Building with Lego: An Intuitive Understanding of the Art of Creating Molecules that Target Diseases

by Hai Dao

In June 2009, when the World Health Organization declared the A/H1N1 influenza a “pandemic”, governments around the world stockpiled Tamiflu. Oseltamivir, the active substance of Tamiflu, suddenly switched from being an esoteric term to being a central topic of social media around the world. Five years later, in October 2014, as the number of Ebola cases keeps increasing in African countries, along with reports of infections in Europe and the U.S., the fears of a global epidemic has spread among nations. Although they are still in an experimental stage, the drugs brincidofovir, ZMapp and TKM-Ebola might become our essential weapons in the battle against a potentially global epidemic before the mass production of Ebola vaccine. In molecular biology and pharmacology, oseltamivir and brincidofovir are classified as small molecules approximately the size of a glucose molecule, while ZMapp and TKM-Ebola are large molecules approximately the same size as an antibody (Figure 1). The ability of chemists to create molecules, either small or large, has resulted in the medical revolution in the 20th century, and continues to play a central role in the discovery of new drugs. However, many people still view chemistry as something to be scared of, and even avoided. One reason could be the use of scientific notation (chemical formulas, structural formulas and arrows) that is not accessible to the general public. Here I use the concepts of Lego and ball-and-stick models in an attempt to convey the beauty of these small molecules and to explain how chemists create these molecules in the laboratory.

Figure 1. Size comparison from a molecule to a Lego structure

Figure 1. Size comparison from a molecule to a Lego structure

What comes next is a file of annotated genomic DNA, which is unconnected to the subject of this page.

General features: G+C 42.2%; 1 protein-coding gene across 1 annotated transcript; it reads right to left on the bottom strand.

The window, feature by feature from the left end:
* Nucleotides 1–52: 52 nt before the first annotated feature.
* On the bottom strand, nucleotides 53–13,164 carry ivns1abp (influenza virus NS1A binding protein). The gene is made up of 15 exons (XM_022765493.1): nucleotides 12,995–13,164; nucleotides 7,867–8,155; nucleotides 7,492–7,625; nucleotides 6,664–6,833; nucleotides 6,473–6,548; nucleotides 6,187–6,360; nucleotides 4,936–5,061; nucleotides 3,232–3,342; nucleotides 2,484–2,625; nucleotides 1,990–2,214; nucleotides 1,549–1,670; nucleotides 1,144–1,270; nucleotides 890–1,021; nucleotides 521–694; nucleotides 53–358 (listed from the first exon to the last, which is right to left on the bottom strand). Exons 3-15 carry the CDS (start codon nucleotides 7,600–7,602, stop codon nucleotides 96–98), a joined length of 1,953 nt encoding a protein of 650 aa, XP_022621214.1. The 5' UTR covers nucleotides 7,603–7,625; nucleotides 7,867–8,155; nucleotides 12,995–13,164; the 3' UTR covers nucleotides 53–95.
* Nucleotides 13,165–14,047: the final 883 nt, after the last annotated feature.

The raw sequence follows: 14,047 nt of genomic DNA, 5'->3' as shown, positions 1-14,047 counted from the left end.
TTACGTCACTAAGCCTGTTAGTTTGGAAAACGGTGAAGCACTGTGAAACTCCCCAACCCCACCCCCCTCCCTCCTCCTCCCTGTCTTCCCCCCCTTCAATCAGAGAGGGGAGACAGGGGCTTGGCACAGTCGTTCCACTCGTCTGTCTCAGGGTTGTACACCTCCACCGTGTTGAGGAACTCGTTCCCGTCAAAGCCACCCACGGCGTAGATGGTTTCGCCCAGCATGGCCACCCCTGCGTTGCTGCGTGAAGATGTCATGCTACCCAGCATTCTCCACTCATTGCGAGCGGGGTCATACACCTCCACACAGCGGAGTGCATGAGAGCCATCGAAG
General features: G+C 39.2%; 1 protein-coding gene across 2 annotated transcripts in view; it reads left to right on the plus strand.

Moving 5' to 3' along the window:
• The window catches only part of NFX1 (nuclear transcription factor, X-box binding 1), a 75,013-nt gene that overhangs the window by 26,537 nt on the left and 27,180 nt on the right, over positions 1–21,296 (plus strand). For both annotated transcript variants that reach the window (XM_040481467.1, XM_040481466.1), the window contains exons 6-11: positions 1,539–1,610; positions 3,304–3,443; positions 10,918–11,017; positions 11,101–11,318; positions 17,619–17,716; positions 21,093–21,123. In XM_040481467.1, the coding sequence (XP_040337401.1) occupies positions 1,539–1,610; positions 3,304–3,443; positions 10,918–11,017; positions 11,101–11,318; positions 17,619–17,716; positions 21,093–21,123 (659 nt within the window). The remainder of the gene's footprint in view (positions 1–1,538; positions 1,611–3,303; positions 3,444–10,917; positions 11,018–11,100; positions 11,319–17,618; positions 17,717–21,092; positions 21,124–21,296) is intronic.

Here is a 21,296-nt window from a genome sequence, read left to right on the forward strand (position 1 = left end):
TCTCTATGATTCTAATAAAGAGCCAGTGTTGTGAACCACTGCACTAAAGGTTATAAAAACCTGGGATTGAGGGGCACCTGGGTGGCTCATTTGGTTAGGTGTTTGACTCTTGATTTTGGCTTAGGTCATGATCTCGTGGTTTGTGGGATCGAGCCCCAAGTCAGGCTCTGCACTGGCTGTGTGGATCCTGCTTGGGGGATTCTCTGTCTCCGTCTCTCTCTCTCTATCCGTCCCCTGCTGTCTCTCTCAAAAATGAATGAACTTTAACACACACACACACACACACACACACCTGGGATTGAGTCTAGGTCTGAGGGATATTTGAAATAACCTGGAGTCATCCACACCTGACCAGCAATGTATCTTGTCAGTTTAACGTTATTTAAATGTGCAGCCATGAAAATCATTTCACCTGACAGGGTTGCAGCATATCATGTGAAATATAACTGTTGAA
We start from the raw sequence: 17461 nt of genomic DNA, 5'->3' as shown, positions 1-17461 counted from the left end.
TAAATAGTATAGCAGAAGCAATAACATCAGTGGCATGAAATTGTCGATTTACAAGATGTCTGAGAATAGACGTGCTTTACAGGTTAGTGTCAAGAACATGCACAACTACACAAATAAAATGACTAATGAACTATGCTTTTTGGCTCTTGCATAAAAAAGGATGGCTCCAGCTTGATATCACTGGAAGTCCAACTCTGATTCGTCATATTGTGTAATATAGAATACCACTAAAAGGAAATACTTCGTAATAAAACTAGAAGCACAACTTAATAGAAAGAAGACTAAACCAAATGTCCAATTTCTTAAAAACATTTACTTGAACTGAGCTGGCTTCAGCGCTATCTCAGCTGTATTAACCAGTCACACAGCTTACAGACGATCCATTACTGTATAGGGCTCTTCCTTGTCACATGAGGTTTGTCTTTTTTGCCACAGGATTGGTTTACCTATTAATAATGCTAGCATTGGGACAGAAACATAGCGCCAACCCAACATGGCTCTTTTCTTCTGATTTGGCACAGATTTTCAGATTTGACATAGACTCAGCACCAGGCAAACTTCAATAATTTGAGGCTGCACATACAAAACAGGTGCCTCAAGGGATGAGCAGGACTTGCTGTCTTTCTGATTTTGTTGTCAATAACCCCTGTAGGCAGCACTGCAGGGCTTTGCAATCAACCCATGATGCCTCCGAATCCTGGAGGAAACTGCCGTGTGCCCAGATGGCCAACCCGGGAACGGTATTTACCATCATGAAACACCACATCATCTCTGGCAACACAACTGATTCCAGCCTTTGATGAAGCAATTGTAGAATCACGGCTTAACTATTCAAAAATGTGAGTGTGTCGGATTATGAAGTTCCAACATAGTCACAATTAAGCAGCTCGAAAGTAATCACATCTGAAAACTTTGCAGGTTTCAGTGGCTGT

Consider the scenario of a child playing with Lego: the child builds complex structures from simple Lego bricks. In the process of making a Lego model, the child first selects the bricks and then connects them together, piece by piece, until he/she finishes the target structure. Chemists, in a very similar way, build complex molecules from simple building blocks. However, since the size of the blocks that chemists use (molecules, atoms) is about ten million times smaller than the size of a Lego brick, the ways these tiny pieces fit together in the form of chemical bonds are different from connecting two Lego bricks. When the child places two Lego bricks on top of one another, friction holds them together. In contrast, a chemical bond can be viewed as the attraction between atoms at the nano-scale (Figure 2). When investigating a chemical reaction, one of the first things chemists do is to determine an electrophile (an electron-loving molecule or fragment), and a nucleophile (a nucleus-loving molecule or fragment). When two molecules approach each other, interactions between the negatively charged atoms of the nucleophile and the positively charged atom of the electrophile occur, and in certain cases, these interactions result in the formation of chemical bonds.

Figure 2. Building connections in Lego structures compared with forming chemical bonds

Figure 2. Building connections in Lego structures compared with forming chemical bonds